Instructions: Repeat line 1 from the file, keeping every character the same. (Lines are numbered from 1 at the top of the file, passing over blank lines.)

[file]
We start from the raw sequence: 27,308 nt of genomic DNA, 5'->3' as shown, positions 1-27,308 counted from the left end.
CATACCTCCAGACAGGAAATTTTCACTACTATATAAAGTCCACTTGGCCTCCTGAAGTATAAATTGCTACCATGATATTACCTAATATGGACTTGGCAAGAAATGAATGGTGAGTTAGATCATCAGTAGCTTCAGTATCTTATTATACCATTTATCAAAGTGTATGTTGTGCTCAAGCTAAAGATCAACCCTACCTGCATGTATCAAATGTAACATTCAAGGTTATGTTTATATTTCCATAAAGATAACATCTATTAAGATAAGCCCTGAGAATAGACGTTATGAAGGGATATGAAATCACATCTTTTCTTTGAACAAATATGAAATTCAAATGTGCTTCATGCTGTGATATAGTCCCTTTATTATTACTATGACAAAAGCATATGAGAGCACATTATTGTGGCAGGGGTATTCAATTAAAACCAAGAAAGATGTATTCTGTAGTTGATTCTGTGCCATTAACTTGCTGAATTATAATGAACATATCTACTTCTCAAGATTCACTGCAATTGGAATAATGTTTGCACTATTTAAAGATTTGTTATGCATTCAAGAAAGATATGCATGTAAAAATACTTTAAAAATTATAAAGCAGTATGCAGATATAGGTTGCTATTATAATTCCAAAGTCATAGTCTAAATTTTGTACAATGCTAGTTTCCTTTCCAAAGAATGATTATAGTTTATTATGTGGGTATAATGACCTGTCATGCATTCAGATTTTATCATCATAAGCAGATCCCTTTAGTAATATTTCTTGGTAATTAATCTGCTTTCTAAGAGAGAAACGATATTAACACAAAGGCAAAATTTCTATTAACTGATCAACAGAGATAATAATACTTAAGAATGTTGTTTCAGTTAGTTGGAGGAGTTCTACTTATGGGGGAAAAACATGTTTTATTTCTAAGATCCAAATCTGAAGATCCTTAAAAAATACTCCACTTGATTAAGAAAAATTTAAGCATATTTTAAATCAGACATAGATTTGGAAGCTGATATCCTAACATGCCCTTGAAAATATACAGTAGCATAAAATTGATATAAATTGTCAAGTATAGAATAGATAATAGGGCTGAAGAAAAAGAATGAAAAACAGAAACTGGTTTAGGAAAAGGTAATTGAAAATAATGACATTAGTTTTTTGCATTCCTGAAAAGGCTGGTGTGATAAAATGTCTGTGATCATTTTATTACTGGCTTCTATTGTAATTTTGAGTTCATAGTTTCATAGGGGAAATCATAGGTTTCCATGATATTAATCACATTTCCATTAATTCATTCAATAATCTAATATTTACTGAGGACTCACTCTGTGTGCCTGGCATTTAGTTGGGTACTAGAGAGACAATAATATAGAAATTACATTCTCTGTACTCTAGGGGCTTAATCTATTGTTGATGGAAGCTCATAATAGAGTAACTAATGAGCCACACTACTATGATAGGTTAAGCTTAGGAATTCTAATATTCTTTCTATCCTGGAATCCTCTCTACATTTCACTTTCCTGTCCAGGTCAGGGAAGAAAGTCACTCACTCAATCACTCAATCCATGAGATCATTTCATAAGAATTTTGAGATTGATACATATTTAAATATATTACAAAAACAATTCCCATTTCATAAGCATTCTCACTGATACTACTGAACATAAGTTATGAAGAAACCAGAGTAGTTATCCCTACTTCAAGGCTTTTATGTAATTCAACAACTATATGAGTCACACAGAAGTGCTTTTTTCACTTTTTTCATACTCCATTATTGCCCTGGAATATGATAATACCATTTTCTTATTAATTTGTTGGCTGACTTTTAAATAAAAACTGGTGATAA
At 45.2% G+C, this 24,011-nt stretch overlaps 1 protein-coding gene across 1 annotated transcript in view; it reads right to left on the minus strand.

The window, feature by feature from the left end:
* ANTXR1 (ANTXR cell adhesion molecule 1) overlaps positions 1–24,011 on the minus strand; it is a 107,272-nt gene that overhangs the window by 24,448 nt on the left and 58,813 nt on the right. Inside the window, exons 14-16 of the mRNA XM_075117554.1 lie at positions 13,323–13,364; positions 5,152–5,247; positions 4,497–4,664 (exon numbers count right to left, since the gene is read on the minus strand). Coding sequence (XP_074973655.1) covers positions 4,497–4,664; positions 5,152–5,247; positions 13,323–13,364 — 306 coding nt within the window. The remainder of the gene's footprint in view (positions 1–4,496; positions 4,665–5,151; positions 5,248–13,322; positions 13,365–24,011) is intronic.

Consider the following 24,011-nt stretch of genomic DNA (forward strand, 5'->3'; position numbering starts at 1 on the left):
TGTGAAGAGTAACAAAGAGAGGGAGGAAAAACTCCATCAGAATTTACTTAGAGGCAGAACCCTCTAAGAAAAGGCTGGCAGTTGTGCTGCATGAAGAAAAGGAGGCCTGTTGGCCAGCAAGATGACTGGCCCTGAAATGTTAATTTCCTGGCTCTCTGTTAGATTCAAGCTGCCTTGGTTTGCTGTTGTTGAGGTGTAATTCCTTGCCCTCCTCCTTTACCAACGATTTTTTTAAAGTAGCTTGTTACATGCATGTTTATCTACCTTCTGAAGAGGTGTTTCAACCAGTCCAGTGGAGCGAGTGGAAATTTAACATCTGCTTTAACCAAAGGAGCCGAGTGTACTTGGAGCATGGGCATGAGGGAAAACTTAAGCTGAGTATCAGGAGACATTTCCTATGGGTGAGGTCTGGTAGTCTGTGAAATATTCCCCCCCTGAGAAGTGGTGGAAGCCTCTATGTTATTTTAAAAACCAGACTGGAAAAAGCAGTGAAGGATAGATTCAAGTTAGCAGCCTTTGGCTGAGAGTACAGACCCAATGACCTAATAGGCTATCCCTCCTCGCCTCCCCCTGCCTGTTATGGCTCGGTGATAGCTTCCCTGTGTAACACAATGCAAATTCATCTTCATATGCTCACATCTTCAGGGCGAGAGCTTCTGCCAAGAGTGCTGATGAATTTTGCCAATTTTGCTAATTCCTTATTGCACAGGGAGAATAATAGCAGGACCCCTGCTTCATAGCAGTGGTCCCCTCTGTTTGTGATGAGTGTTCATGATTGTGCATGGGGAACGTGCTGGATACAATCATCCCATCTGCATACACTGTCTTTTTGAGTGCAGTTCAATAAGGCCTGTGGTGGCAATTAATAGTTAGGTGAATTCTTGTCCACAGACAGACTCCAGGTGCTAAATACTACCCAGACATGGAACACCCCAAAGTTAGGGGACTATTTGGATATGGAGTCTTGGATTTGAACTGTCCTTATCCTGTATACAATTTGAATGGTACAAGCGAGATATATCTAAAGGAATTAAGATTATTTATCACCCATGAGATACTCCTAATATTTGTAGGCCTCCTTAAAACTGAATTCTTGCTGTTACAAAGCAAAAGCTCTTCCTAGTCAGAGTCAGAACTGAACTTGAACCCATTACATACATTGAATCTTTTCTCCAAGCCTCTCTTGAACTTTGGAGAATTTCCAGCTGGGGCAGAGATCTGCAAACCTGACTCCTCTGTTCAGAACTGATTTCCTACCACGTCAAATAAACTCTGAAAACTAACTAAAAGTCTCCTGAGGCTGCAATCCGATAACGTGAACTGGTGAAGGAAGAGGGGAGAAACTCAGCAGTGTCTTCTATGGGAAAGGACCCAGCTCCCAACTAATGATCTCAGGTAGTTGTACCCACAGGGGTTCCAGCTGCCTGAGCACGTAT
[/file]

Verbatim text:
We start from the raw sequence: 27,308 nt of genomic DNA, 5'->3' as shown, positions 1-27,308 counted from the left end.